Jobs

Virtual job fair offers a fresh start for Boston’s formerly incarcerated

The free virtual events are designed to help justice-involved job-seekers land a gig in a post-COVID market.

In an effort to bolster Boston’s economic recovery, the city will hold a virtual job fair series in October to help set up job seekers for success — particularly people looking for a fresh start after incarceration.

The virtual job fair series kicks off at a critical time, just weeks after the expiration of enhanced federal unemployment benefits. More than 300,000 Massachusetts workers lost pandemic assistance from the federal government in September as those benefits expired. The cutoff came as the state saw a slight uptick in its unemployment rate, which according to the state’s Office of Labor and Workforce Development, rose from 4.9% in July to 5% in August. The national unemployment rate is 5.2%.

Advertisement:

Mayor Kim Janey’s office said the job series program is part of the city’s commitment to an equitable economic recovery. 

“As the city’s economy rebounds and more employers are hiring, we need to be sure our workers are ready to fill those positions,” Janey said. “That’s why we’re collaborating with our partners to offer valuable job-related skills and information to residents, including those making a fresh start after incarceration. A second chance begins with a job prospect, an education pathway, the critical resources for daily living — exactly the things this job fair series promotes.”

The virtual events are designed to help formerly incarcerated people and other struggling job-seekers gain access to current job opportunities. People incarcerated at the Suffolk County Jail and Suffolk County House of Correction will be able to participate in the virtual events. 

Each year, more than 3,000 people return to Boston upon their release from incarceration, according to city officials.

Attendees will learn how to search for jobs, write resumes, prepare for interviews and access educational opportunities. Participating employers include Amazon, Action for Boston Community Development, CentiMark, Flour Bakery & Cafe, Greater Boston Food Bank, VPNE, and Whole Foods Market.

Advertisement:

The series is organized by MassHire Downtown Boston Career Center, the Suffolk County Sheriff’s Department, and Project Opportunity, a City initiative that works to create equitable opportunities for residents with criminal records.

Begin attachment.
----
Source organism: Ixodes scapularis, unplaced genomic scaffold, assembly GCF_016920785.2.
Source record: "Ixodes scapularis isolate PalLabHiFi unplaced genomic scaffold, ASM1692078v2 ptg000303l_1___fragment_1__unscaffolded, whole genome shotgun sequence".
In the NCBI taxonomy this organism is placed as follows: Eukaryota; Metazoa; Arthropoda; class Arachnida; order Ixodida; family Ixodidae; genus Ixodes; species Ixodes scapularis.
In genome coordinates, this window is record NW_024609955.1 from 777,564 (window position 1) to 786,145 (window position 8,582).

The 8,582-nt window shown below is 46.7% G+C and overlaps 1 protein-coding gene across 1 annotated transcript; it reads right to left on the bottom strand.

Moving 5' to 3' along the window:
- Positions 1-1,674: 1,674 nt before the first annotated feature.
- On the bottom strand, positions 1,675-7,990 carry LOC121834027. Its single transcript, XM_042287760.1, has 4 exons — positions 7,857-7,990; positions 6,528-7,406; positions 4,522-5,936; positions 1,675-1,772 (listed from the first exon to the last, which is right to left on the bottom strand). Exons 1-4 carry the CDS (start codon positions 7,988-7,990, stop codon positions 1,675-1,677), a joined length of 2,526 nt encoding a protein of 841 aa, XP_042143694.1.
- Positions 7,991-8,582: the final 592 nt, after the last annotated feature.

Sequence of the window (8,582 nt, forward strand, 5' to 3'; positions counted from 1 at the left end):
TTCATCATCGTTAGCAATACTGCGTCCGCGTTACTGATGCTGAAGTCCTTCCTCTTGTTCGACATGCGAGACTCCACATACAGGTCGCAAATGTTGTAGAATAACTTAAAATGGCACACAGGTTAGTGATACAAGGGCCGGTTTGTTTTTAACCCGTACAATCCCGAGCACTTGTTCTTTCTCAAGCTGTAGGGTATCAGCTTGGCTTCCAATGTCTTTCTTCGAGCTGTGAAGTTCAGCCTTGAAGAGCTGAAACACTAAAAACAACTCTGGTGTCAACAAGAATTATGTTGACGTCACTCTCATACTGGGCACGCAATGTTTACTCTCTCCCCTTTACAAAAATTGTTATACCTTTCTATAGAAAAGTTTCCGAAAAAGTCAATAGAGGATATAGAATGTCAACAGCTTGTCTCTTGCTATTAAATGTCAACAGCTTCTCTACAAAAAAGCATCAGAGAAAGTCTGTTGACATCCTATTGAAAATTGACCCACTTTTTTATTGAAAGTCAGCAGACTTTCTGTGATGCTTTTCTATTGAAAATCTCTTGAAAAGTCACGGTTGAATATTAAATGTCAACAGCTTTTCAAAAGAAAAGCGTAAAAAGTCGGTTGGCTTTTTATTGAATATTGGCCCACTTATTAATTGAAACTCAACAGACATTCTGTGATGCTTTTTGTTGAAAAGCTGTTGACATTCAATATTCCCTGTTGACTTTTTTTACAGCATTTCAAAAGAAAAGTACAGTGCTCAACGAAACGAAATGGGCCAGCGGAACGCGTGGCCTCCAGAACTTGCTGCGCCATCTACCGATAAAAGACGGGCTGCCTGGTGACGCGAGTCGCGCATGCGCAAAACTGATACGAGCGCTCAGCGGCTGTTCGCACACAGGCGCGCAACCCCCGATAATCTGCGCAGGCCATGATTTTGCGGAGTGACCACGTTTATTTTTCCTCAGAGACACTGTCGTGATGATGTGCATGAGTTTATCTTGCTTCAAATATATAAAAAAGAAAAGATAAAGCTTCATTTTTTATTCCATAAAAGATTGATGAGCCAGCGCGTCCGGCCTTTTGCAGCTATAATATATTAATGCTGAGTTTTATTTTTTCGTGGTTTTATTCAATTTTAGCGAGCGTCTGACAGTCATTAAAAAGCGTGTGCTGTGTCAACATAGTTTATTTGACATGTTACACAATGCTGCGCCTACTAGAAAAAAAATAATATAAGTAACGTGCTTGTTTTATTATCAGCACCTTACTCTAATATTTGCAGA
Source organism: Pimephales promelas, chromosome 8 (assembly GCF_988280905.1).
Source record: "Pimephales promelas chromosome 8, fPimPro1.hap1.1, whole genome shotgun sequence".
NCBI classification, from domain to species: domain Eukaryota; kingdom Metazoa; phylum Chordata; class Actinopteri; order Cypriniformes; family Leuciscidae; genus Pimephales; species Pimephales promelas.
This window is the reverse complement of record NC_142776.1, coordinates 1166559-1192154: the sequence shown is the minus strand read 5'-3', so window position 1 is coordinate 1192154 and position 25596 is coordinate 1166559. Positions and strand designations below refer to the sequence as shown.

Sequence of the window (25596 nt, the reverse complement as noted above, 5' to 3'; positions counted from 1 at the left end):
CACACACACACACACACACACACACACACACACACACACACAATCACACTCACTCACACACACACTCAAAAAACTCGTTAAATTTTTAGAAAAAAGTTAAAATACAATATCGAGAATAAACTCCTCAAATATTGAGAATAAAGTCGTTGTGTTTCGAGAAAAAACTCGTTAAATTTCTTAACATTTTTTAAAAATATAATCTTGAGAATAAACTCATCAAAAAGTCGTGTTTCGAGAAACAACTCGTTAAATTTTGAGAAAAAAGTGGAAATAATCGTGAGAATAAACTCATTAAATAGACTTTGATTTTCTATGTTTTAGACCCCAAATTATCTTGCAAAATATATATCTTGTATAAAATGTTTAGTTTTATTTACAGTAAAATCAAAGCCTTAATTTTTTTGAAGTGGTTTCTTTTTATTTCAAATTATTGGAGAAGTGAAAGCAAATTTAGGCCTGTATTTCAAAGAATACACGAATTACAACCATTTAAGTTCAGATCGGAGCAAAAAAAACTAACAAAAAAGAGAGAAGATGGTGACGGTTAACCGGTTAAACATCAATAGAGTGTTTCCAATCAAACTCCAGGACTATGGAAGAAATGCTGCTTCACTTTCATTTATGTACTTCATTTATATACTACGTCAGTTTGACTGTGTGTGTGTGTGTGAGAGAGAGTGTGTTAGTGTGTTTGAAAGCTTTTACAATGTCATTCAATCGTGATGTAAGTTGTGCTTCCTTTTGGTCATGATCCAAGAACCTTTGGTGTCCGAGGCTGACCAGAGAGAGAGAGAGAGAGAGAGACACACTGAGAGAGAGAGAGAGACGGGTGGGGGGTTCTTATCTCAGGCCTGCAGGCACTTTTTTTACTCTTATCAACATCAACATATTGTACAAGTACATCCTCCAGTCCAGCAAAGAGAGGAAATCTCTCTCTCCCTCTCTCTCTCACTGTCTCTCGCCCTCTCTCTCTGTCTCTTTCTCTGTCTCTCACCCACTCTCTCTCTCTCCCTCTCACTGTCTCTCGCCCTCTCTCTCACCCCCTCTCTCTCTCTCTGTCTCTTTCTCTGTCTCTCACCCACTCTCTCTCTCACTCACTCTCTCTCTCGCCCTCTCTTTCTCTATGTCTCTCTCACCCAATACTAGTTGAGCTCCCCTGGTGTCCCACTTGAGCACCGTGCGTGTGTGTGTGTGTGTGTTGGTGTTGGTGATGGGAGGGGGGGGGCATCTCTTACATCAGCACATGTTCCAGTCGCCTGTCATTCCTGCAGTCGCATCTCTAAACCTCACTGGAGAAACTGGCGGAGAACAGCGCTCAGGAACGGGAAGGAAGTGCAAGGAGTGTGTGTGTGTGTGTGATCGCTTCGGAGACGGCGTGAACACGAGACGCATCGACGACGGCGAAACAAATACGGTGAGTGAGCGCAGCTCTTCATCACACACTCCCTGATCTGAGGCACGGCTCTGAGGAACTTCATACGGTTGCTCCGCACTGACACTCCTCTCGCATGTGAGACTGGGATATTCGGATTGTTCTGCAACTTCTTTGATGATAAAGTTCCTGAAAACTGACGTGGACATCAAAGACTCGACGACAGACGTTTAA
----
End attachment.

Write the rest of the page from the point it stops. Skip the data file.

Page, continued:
“We know that good, sustainable employment is one of the critical elements for the success of anyone returning to society from incarceration,” said Suffolk County Sheriff Steven W. Tompkins. “This is why we offer many different skills-building and job preparedness training programs for the men and women in our care and custody. Unfortunately, (a criminal record) continues to be an obstacle for many returning citizens seeking employment, so access to resources and opportunities like these is extremely important.” 

How to attend the virtual job series

The job fair events will be held from 11 a.m. to 12:30 p.m. on Oct. 6, 13, 20, and 27. 

The event series is free and open to all Massachusetts residents but requires participants to register online. 

Resume Basics: Wednesday, Oct. 6, 11 a.m. to 12:30 p.m.

Interview Basics: Wednesday, Oct.13, 11 a.m. to 12:30 p.m.

Resource Fair: Wednesday, Oct. 20, 11 a.m. to 12:30 p.m.

Job Fair: Wednesday, Oct. 27, 11 a.m. to 12:30 p.m.

In addition to promoting career development opportunities, the event series also extends the outreach of Project Opportunity, a collaboration of the Mayor’s Office of Workforce Development, the Mayor’s Office of Public Safety, the Mayor’s Office of Returning Citizens, and SOAR Boston. Project Opportunity connects residents with free legal consultation to review the potential for sealing or expunging their criminal records or CORIs. Boston pays for the cost of accessing a CORI, while partner Lawyers Clearinghouse provides legal consultation and full representation if an individual’s record can be sealed or expunged.

Jump To Comments

Conversation

This discussion has ended. Please join elsewhere on Boston.com